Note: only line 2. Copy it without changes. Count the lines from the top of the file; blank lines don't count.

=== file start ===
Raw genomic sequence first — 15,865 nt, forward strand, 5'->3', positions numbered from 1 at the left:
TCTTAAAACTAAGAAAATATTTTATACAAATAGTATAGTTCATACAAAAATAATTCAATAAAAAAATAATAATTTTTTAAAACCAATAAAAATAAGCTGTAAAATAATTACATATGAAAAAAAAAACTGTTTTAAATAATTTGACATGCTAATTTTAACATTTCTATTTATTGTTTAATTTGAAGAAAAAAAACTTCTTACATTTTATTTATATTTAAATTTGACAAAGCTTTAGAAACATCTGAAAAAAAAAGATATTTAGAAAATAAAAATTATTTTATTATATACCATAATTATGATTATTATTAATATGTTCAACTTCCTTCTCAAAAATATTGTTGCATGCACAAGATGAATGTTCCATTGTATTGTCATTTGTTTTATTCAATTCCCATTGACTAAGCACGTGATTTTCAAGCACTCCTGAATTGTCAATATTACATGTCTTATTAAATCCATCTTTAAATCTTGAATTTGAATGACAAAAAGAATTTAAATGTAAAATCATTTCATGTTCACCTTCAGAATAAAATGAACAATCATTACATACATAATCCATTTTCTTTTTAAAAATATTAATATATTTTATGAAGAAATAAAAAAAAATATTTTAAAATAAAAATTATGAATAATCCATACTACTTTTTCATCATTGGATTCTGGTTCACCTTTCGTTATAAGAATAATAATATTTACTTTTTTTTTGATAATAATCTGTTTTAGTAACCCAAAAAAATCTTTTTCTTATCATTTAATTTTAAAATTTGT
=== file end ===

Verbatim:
TCTTAAAACTAAGAAAATATTTTATACAAATAGTATAGTTCATACAAAAATAATTCAATAAAAAAATAATAATTTTTTAAAACCAATAAAAATAAGCTGTAAAATAATTACATATGAAAAAAAAAACTGTTTTAAATAATTTGACATGCTAATTTTAACATTTCTATTTATTGTTTAATTTGAAGAAAAAAAACTTCTTACATTTTATTTATATTTAAATTTGACAAAGCTTTAGAAACATCTGAAAAAAAAAGATATTTAGAAAATAAAAATTATTTTATTATATACCATAATTATGATTATTATTAATATGTTCAACTTCCTTCTCAAAAATATTGTTGCATGCACAAGATGAATGTTCCATTGTATTGTCATTTGTTTTATTCAATTCCCATTGACTAAGCACGTGATTTTCAAGCACTCCTGAATTGTCAATATTACATGTCTTATTAAATCCATCTTTAAATCTTGAATTTGAATGACAAAAAGAATTTAAATGTAAAATCATTTCATGTTCACCTTCAGAATAAAATGAACAATCATTACATACATAATCCATTTTCTTTTTAAAAATATTAATATATTTTATGAAGAAATAAAAAAAAATATTTTAAAATAAAAATTATGAATAATCCATACTACTTTTTCATCATTGGATTCTGGTTCACCTTTCGTTATAAGAATAATAATATTTACTTTTTTTTTGATAATAATCTGTTTTAGTAACCCAAAAAAATCTTTTTCTTATCATTTAATTTTAAAATTTGT